The president of the United States evidently does not know whether Frederick Douglas is dead or alive.
That would be the most likely interpretation of his comments on February 1 that Douglass “has done an amazing job” and “is being recognized more and more.” His use of the present tense suggests he may not be aware that Douglass is a historical figure.
Someone needs to tell the president that Frederick Douglass was the most famous black American of the nineteenth century. He was famous long before the Civil War because of his dramatic escape from slavery in Maryland in 1838, and his subsequent career as an abolitionist, lecturer, and newspaper editor in the North. He published a memoir. He toured the British Isles. He advocated woman suffrage when some activists thought that idea was too radical for the mid-nineteenth century. He knew or corresponded with almost every significant reformer of his era.
Frederick Douglass met Abraham Lincoln several times during the Civil War, because the President wanted to meet him. They discussed policy issues regarding slavery and emancipation, and although they did not always agree, Lincoln clearly respected Douglass’s views. The last time they met, it was at the president’s personal invitation. The president had just delivered his second inaugural speech to a large crowd in front of the U. S. Capitol on March 4, 1865.
At a White House reception afterwards, the guards tried to stop Douglass from walking into the East Room, since it was still rare for black Americans to enter the building in any capacity except as laborers who worked there. Douglass insisted that he had been invited, and Lincoln, standing nearby, heard an argument breaking out. He walked over and welcomed Douglass in a loud booming voice, so that onlookers understood his regard for his African-American guest.
After 1865, Frederick Douglass continued his high-profile career in reform. He gave many public speeches in the United States, and he toured the Middle East. He published a variety of essays on contemporary issues, and he wrote two more autobiographies. He held several public offices, including that of U. S. Marshal for the District of Columbia, where he lived into his old age. His last home, Cedar Hill, is still standing in the District, and a bridge in the District is named after him. When he died in the nation’s capitol in 1895, newspapers all over the country carried his obituary.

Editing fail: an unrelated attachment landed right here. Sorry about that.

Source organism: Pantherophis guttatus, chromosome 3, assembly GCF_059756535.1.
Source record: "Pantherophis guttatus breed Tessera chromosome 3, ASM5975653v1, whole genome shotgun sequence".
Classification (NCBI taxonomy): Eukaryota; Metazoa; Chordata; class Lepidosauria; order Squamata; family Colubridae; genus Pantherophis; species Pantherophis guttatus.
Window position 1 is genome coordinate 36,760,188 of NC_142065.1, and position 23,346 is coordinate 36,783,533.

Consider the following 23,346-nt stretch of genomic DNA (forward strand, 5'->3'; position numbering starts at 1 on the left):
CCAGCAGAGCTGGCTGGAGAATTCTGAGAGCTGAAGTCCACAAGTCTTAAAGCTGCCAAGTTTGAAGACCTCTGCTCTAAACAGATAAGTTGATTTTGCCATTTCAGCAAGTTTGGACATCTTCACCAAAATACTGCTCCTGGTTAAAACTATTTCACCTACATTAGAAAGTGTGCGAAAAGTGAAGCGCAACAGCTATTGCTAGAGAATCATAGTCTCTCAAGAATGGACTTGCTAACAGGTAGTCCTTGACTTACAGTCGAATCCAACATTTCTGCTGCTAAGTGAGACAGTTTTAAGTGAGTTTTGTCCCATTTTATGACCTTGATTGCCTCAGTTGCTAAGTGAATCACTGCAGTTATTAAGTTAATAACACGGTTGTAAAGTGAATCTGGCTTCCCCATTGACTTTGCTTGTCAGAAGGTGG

By any measure, Frederick Douglass was a major historical figure. That is why he is in every college textbook. His face is on a postage stamp, for goodness’ sake. He is the subject of many historical works, and he continues to inspire people all over the world. How ironic that President Trump’s peculiar comments about Douglass appeared on the very first day of Black History Month.
Frederick Douglass often wrote about ignorance and the toll it took on individual human beings and entire nations, how it degraded people and held them back. He firmly believed that ignorance undermined the process of democracy and that ignorance of history, in particular, could have dangerous political consequences. In one postwar essay, he remarked that the American people had yet to learn that “where justice is denied, where poverty is enforced, where ignorance prevails,” there would be no peace.
President Trump would do well to model himself after Mr. Douglass, who knew his American history.